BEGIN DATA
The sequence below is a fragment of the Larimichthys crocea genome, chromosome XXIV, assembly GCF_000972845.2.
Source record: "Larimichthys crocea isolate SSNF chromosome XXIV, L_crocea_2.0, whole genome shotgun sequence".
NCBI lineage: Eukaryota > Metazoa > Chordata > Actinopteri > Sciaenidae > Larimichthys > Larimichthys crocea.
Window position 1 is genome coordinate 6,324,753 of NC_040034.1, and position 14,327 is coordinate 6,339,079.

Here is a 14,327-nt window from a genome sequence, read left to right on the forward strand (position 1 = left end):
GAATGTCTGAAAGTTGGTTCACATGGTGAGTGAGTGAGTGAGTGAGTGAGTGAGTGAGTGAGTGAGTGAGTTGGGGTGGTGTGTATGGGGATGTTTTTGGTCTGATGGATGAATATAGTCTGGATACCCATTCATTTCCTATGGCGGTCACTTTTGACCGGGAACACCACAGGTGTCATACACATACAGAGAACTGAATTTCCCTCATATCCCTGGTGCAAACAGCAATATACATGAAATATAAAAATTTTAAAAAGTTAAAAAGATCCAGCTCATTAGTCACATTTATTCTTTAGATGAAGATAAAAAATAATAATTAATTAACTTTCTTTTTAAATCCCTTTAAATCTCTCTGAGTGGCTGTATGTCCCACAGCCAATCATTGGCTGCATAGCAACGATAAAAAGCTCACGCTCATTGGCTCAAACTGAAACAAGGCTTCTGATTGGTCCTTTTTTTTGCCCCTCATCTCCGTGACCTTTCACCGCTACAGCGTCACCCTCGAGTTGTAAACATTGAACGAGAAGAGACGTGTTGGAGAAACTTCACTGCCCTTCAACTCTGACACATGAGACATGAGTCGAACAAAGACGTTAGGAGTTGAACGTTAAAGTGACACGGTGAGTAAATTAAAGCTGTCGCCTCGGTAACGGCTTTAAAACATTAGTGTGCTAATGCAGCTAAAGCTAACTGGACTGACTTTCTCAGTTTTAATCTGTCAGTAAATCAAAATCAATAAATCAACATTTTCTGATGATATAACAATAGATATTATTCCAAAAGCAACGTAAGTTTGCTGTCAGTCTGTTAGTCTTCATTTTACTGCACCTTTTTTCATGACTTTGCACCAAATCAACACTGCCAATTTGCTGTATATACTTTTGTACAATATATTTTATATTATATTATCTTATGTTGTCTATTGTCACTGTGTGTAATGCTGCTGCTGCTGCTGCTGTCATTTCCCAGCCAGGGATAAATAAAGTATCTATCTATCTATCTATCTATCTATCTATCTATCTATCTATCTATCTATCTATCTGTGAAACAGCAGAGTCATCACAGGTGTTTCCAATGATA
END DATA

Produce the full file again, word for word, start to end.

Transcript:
The sequence below is a fragment of the Larimichthys crocea genome, chromosome XXIV, assembly GCF_000972845.2.
Source record: "Larimichthys crocea isolate SSNF chromosome XXIV, L_crocea_2.0, whole genome shotgun sequence".
NCBI lineage: Eukaryota > Metazoa > Chordata > Actinopteri > Sciaenidae > Larimichthys > Larimichthys crocea.
Window position 1 is genome coordinate 6,324,753 of NC_040034.1, and position 14,327 is coordinate 6,339,079.

Here is a 14,327-nt window from a genome sequence, read left to right on the forward strand (position 1 = left end):
GAATGTCTGAAAGTTGGTTCACATGGTGAGTGAGTGAGTGAGTGAGTGAGTGAGTGAGTGAGTGAGTGAGTTGGGGTGGTGTGTATGGGGATGTTTTTGGTCTGATGGATGAATATAGTCTGGATACCCATTCATTTCCTATGGCGGTCACTTTTGACCGGGAACACCACAGGTGTCATACACATACAGAGAACTGAATTTCCCTCATATCCCTGGTGCAAACAGCAATATACATGAAATATAAAAATTTTAAAAAGTTAAAAAGATCCAGCTCATTAGTCACATTTATTCTTTAGATGAAGATAAAAAATAATAATTAATTAACTTTCTTTTTAAATCCCTTTAAATCTCTCTGAGTGGCTGTATGTCCCACAGCCAATCATTGGCTGCATAGCAACGATAAAAAGCTCACGCTCATTGGCTCAAACTGAAACAAGGCTTCTGATTGGTCCTTTTTTTTGCCCCTCATCTCCGTGACCTTTCACCGCTACAGCGTCACCCTCGAGTTGTAAACATTGAACGAGAAGAGACGTGTTGGAGAAACTTCACTGCCCTTCAACTCTGACACATGAGACATGAGTCGAACAAAGACGTTAGGAGTTGAACGTTAAAGTGACACGGTGAGTAAATTAAAGCTGTCGCCTCGGTAACGGCTTTAAAACATTAGTGTGCTAATGCAGCTAAAGCTAACTGGACTGACTTTCTCAGTTTTAATCTGTCAGTAAATCAAAATCAATAAATCAACATTTTCTGATGATATAACAATAGATATTATTCCAAAAGCAACGTAAGTTTGCTGTCAGTCTGTTAGTCTTCATTTTACTGCACCTTTTTTCATGACTTTGCACCAAATCAACACTGCCAATTTGCTGTATATACTTTTGTACAATATATTTTATATTATATTATCTTATGTTGTCTATTGTCACTGTGTGTAATGCTGCTGCTGCTGCTGCTGTCATTTCCCAGCCAGGGATAAATAAAGTATCTATCTATCTATCTATCTATCTATCTATCTATCTATCTATCTATCTATCTATCTGTGAAACAGCAGAGTCATCACAGGTGTTTCCAATGATA